This got unpacked before. Seven's sexuality is pansexual. We haven't seen exactly how or when Seven realised she was sexually attracted to multiple genders. That's missing from the writing. But it's the truth and, as mentioned before, being with men in the past doesn't erase Seven's pansexuality.


They were only paired together because the writers thoughts the actresses looked cute together. That's disrespectful to the gay community!

No, that's finding inspiration from your actors. When making a film, the story development doesn't end the second the script is printed. It doesn't even end when the actors wrap up a scene. It finally ends once the final film is finished editing. Until an artistic crew reaches that point, the story develops based on the inspiration found as it's being created. If the actresses were cute together and that's the inspiration for their relationship, that's not disrespectful. That's finding inspiration within the actors. Happens, literally, all the time.


The picture that sparked the romance!

They're just pandering to the gay community.

Okay, no. The world is a diverse place, with every person having a unique experience and identity. Having a character who isn't caucasian/straight/able-bodied/neuraltypical/conventionally attractive isn't pandering. It's just showing the world how it is.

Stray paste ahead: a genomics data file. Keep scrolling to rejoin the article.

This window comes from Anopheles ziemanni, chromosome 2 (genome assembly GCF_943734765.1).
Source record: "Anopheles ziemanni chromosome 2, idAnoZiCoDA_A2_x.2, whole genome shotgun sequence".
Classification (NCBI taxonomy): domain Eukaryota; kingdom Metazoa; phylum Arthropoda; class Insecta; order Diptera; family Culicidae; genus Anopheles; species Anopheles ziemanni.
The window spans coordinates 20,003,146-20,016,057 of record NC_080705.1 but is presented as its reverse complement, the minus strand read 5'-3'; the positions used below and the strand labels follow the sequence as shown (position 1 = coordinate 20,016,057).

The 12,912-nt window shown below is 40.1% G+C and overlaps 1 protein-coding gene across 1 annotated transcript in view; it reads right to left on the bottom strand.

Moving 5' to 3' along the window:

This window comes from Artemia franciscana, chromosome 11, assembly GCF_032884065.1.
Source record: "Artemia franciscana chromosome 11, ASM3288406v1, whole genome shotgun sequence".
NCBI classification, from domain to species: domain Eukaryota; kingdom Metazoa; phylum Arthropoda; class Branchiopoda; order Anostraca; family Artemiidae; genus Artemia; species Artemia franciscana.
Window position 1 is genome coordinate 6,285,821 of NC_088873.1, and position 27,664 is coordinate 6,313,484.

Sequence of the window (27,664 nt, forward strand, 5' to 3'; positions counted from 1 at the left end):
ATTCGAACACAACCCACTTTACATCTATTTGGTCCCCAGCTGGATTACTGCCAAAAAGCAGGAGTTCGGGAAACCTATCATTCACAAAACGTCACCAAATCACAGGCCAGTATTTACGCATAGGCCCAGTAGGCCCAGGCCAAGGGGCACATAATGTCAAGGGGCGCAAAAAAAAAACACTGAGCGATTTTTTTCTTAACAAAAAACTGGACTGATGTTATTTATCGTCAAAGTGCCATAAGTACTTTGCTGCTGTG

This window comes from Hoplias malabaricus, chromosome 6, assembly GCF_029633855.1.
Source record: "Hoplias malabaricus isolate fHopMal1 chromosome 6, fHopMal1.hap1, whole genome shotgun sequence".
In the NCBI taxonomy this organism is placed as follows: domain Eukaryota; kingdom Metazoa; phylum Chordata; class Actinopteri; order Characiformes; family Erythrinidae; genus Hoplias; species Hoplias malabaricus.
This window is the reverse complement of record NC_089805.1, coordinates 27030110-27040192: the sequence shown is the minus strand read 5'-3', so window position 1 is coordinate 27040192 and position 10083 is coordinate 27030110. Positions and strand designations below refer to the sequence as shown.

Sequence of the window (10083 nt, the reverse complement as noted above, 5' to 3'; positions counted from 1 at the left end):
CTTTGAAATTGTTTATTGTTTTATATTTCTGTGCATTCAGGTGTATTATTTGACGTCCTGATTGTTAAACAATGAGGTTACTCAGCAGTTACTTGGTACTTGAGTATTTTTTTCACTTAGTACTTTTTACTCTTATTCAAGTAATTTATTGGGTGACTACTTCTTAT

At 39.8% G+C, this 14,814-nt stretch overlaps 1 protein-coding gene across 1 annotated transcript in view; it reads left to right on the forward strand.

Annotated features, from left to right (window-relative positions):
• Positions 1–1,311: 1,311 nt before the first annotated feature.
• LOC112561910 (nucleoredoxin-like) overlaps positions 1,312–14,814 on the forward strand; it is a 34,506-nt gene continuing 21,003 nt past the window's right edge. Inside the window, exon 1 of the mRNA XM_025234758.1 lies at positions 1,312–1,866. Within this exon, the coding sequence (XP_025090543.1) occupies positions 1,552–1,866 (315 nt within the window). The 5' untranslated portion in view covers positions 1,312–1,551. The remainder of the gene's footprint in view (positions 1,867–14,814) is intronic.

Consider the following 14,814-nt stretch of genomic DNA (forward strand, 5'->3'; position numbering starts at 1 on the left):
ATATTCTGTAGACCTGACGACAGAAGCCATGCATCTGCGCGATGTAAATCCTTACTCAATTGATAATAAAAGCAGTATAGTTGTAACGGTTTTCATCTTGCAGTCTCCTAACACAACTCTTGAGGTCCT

Seven is just suddenly attracted to women? That was really poorly introduced into the story, with no warning, or character arc.

This one is legitimate . . . to a point. I mean, sure, it was a bit jolting to Seven suddenly attracted to a woman (also, suddenly not with Chakotay. Like . . . what happened?) We might say this was a flaw with writing a character arc for Seven. But then again . . . a person's sexuality doesn't have to be a character arc. How often, with your own friends or family, do you get an entire arc where you learn they're not straight? Or, does it kind of come out of nowhere? Like, whoa! You're attracted to this gender? Okay. Didn't know that. Now I do. Here's the thing: a sexual identity is just part of who a character is, it doesn't require fanfare or a big introduction.


I'm not watching Season 2 because of this ridiculous Seven and Raffi holding hands scene.

Look, if you were okay with Picard up until this point, or even if this is the straw that breaks the horse's back, then maybe you need to do a self assessment? If you find Seven's sexuality being different than you thought to be inappropriate, then that might be a sign of biphobia.


Look, I have lots of LGBTQ* friends and . . .